Europe's online source of news, data & analysis for professionals involved in packaged media and new delivery technologies

84% of content consumed in Spain illegally accessed; half the people at it.

A record-breaking 84% of all online content acquired in Spain is pirated. The number of Spaniards illegally accessing digital content now exceeds 51%. Last year, the value of online pirated content topped €16.1 billion - a 6.5% increase over 2012. These are some of the findings of the latest research Piracy Observatory and Digital Contents Consumption Habits, a remarkably detailed survey carried out by market research company Gfk and commissioned by industry group La Coalición (the Coalition of Creators and Content Industries).

This year's survey probed users' knowledge of measures aimed at fighting digital piracy and their efficiency. Internet users consider that the two most efficient measures would be blocking access to websites offering illegal content (68.2%) and punishing operators and ISPs (60.2%). Then follow social awareness campaigns (53.2%), imposing fines (52.5%) and restricting the use of Internet to recalcitrant downloaders (48%).

In 2013, out of 3.2 billion illegal downloads - a rise of 4.6% over 2012 - music accounted for 27% valued at €6.06bn, films 43% (€3.8bn), books 21% (€1.8bn) and video games 9% (€4.4bn). While music showed a slight decrease in the level of piracy, all other genres recorded an increase, with books suffering the sharpest rise - triple in value over 2012. The research claims piracy causes an overall profit loss of over €1.3bn to content industries - an increase of 8.6% over 2012.

Over 46% of Internet users who access illegal content look for it on search engines; Google is the most solicited search engine, accounting for 97.5% of use.

Seven out of ten (73%) Spanish internet users said they illegally downloaded content to avoid paying for it. Half of them said they began downloading illegally in response to a 21% tax on cultural goods imposed in 2012, which the government reduced to 10% in January of this year after protests from artists and cultural professionals.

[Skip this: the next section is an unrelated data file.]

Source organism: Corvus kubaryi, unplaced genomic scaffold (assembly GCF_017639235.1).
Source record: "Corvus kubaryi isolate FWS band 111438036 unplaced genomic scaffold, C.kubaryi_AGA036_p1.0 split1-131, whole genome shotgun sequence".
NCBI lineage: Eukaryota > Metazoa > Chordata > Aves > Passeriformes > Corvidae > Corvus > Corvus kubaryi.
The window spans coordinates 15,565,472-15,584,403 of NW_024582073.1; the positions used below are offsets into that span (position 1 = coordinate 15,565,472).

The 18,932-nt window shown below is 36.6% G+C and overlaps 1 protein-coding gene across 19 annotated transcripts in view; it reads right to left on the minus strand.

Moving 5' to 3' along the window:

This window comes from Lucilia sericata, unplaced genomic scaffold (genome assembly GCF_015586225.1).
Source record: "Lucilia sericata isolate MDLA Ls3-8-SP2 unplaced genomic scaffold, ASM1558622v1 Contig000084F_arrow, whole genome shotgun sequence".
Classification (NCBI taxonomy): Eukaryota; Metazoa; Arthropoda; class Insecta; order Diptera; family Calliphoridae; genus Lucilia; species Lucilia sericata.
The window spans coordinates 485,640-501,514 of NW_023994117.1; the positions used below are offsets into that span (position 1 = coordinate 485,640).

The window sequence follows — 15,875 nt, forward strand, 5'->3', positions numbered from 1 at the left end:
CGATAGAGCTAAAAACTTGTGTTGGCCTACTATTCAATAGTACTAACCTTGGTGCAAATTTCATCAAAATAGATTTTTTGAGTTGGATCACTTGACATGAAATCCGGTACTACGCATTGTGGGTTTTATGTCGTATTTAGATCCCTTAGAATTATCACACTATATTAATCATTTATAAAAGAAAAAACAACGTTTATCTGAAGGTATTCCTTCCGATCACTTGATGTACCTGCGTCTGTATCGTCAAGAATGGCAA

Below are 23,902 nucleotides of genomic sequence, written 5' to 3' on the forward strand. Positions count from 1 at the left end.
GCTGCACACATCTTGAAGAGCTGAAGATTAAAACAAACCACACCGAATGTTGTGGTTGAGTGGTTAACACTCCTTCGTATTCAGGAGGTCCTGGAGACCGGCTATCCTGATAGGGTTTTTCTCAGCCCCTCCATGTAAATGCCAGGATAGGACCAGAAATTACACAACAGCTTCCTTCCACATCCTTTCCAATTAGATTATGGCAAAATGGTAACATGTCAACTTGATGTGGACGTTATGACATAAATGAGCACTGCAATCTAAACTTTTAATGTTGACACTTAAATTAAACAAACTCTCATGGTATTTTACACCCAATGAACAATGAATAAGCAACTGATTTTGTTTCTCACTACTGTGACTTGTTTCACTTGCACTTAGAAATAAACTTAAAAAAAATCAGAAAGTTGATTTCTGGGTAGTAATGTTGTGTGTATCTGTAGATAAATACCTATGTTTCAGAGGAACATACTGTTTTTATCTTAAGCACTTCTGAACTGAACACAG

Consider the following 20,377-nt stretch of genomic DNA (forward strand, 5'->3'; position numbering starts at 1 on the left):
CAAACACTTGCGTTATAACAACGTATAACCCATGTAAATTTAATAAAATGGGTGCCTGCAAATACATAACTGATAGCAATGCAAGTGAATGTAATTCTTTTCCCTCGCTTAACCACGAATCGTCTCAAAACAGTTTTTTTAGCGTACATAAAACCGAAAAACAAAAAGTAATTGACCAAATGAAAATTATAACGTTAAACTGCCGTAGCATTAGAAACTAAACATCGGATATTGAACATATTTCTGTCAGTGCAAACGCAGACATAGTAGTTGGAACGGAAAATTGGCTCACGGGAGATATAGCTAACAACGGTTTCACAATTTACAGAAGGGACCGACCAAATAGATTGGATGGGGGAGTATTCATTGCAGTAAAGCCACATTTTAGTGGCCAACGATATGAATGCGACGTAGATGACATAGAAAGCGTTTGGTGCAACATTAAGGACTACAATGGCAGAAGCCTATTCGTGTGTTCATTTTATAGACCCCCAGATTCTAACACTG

Regarding "practical reasons" for downloading, 59% access pirate content because it is quick and easy, and what concerned especially La Coalici?n is that more than 20% of users believe that accessing pirate content does no harm to the creative industry. Remarkably, 77% declare to know there could be legal consequences for downloading copyrighted content, but so far "nothing happens."

Equally remarkable, note the research, is that 60% of Internet users declare that they would watch content that includes advertising if that is a way to access for free, legally. If there would be no other way than paying for it, 2 in 10 respondents would do so.

La Coalición claims piracy in Spain "causes tremendous economic losses to the content industries, reduces the public purse revenues and destroys jobs in production and distribution of music, books, films and video games." The industry lobby group calculated that during 2013, 25,720 jobs were not created and the state was shortchanged of €526.2m - 6.4% more than in 2012 - as this illegal economic activity does not pay personal income tax (Spanish IRPF), VAT or Social Security contributions.

"Section Two of the Intellectual Property Commission (IPC) has failed to comply with the purpose for which it was created," laments Carlota Navarrete, Managing Director of La Coalición. "I regret that the results obtained up to date in the fight against piracy are so terribly poor."

During Section Two's first year in operation, La Coalición submitted 145 files to the Commission seeking action against websites or services that illicitly provided copyrighted content. The IPC still has 64 of those files pending proceeding. Out of the remaining submissions, content has been removed voluntarily upon notification from the Commission, and only in a few cases it issued a formal ruling to do so.

For the content industries, it translated into the withdrawal of 50 music albums, 67 films, 14 books, 21 video games and 4 episodes of TV series within a universe - paltry figures in view of the 3.2 billion illegal downloads. To make matters worse, it takes on average 400 days to initiate a filing procedure, much too slow in the Internet environment where immediacy is the rule.

In view of the poor results of the fight against online access to copyrighted content, La Coalición is calling on the Spanish government and all political parties to ensure that the draft parliamentary bill before the Congress and the Senate aimed at amending the Intellectual Property Law can offer "really effective measures to restrain illegal downloads."

Billboard reports that Spain's Ministry of Culture dismissed the report as a "rough opinion study commissioned by interested parties."

Story filed 13.04.14

Bookmark and Share

Article Comments

comments powered by Disqus